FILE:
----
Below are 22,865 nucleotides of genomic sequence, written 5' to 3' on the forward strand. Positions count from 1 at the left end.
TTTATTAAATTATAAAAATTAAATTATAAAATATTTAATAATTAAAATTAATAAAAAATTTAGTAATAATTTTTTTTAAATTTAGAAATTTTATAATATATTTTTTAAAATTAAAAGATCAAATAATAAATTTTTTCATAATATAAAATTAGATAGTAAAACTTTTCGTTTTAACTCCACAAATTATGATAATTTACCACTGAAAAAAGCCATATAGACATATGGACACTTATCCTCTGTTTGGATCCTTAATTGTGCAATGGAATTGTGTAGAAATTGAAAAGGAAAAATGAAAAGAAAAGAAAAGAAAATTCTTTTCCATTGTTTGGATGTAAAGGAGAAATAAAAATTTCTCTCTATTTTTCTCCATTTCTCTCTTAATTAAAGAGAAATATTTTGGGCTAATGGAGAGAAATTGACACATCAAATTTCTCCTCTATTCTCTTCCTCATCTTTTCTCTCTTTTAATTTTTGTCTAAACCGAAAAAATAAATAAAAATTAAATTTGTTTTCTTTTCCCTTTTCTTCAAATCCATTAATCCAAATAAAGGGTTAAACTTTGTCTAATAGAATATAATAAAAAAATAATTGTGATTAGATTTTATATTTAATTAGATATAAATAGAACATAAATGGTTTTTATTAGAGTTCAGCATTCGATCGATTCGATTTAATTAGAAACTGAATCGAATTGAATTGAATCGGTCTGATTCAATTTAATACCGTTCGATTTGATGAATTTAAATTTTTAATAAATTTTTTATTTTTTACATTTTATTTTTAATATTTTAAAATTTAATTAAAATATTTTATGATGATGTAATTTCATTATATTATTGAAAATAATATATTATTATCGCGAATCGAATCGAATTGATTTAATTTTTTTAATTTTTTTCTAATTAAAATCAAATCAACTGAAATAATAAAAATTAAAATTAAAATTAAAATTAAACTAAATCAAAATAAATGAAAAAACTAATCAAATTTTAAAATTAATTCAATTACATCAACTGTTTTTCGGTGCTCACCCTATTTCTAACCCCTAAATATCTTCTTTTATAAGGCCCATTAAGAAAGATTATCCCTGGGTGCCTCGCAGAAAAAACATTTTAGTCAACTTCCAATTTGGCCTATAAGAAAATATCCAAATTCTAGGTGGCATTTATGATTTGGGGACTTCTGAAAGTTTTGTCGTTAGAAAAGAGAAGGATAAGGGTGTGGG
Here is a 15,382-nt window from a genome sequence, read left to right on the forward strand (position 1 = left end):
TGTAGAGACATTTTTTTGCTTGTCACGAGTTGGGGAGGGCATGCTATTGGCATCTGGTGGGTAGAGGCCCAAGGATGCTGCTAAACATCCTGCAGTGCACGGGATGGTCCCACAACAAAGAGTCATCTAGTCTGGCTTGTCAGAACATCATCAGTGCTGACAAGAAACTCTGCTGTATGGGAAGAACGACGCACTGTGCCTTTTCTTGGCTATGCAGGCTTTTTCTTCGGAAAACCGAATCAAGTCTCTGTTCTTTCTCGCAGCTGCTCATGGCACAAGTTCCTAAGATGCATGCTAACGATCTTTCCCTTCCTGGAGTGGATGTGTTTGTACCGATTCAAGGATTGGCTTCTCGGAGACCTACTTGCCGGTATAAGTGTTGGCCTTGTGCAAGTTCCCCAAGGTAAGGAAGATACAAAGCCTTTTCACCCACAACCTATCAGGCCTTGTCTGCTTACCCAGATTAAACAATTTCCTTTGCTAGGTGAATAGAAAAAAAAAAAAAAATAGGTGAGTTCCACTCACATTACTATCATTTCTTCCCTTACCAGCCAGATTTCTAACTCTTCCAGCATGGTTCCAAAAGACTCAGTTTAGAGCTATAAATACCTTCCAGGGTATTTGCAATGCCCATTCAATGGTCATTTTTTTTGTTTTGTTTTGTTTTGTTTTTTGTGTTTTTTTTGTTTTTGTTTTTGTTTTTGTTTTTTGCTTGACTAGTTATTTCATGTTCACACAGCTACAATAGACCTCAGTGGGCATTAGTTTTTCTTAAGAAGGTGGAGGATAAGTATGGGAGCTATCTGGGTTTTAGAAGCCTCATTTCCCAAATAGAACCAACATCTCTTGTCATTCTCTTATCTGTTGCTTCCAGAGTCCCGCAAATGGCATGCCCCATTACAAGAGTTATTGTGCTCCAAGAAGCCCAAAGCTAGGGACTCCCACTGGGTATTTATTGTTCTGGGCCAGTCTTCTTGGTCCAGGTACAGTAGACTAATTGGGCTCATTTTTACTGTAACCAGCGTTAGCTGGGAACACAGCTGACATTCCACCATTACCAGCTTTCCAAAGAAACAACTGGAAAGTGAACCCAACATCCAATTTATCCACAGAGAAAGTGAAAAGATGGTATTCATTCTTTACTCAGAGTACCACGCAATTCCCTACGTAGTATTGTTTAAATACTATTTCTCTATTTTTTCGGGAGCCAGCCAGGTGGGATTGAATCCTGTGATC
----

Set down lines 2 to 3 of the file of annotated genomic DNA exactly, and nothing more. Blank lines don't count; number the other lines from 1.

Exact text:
TTTATTAAATTATAAAAATTAAATTATAAAATATTTAATAATTAAAATTAATAAAAAATTTAGTAATAATTTTTTTTAAATTTAGAAATTTTATAATATATTTTTTAAAATTAAAAGATCAAATAATAAATTTTTTCATAATATAAAATTAGATAGTAAAACTTTTCGTTTTAACTCCACAAATTATGATAATTTACCACTGAAAAAAGCCATATAGACATATGGACACTTATCCTCTGTTTGGATCCTTAATTGTGCAATGGAATTGTGTAGAAATTGAAAAGGAAAAATGAAAAGAAAAGAAAAGAAAATTCTTTTCCATTGTTTGGATGTAAAGGAGAAATAAAAATTTCTCTCTATTTTTCTCCATTTCTCTCTTAATTAAAGAGAAATATTTTGGGCTAATGGAGAGAAATTGACACATCAAATTTCTCCTCTATTCTCTTCCTCATCTTTTCTCTCTTTTAATTTTTGTCTAAACCGAAAAAATAAATAAAAATTAAATTTGTTTTCTTTTCCCTTTTCTTCAAATCCATTAATCCAAATAAAGGGTTAAACTTTGTCTAATAGAATATAATAAAAAAATAATTGTGATTAGATTTTATATTTAATTAGATATAAATAGAACATAAATGGTTTTTATTAGAGTTCAGCATTCGATCGATTCGATTTAATTAGAAACTGAATCGAATTGAATTGAATCGGTCTGATTCAATTTAATACCGTTCGATTTGATGAATTTAAATTTTTAATAAATTTTTTATTTTTTACATTTTATTTTTAATATTTTAAAATTTAATTAAAATATTTTATGATGATGTAATTTCATTATATTATTGAAAATAATATATTATTATCGCGAATCGAATCGAATTGATTTAATTTTTTTAATTTTTTTCTAATTAAAATCAAATCAACTGAAATAATAAAAATTAAAATTAAAATTAAAATTAAACTAAATCAAAATAAATGAAAAAACTAATCAAATTTTAAAATTAATTCAATTACATCAACTGTTTTTCGGTGCTCACCCTATTTCTAACCCCTAAATATCTTCTTTTATAAGGCCCATTAAGAAAGATTATCCCTGGGTGCCTCGCAGAAAAAACATTTTAGTCAACTTCCAATTTGGCCTATAAGAAAATATCCAAATTCTAGGTGGCATTTATGATTTGGGGACTTCTGAAAGTTTTGTCGTTAGAAAAGAGAAGGATAAGGGTGTGGG
Here is a 15,382-nt window from a genome sequence, read left to right on the forward strand (position 1 = left end):